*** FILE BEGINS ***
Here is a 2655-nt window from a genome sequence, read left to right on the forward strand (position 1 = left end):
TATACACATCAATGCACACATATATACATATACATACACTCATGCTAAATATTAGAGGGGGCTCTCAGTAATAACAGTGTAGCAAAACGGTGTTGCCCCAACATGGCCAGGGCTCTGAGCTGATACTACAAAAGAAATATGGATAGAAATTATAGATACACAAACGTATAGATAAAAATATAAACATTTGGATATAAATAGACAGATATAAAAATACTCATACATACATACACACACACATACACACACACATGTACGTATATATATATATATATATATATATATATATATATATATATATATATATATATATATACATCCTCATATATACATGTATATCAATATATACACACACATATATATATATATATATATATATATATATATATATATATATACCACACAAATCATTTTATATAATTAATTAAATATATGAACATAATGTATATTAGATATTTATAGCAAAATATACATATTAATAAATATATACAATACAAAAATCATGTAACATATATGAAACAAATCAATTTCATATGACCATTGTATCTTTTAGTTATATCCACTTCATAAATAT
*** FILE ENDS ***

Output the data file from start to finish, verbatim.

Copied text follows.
Here is a 2655-nt window from a genome sequence, read left to right on the forward strand (position 1 = left end):
TATACACATCAATGCACACATATATACATATACATACACTCATGCTAAATATTAGAGGGGGCTCTCAGTAATAACAGTGTAGCAAAACGGTGTTGCCCCAACATGGCCAGGGCTCTGAGCTGATACTACAAAAGAAATATGGATAGAAATTATAGATACACAAACGTATAGATAAAAATATAAACATTTGGATATAAATAGACAGATATAAAAATACTCATACATACATACACACACACATACACACACACATGTACGTATATATATATATATATATATATATATATATATATATATATATATATATATATATATACATCCTCATATATACATGTATATCAATATATACACACACATATATATATATATATATATATATATATATATATATATATATACCACACAAATCATTTTATATAATTAATTAAATATATGAACATAATGTATATTAGATATTTATAGCAAAATATACATATTAATAAATATATACAATACAAAAATCATGTAACATATATGAAACAAATCAATTTCATATGACCATTGTATCTTTTAGTTATATCCACTTCATAAATAT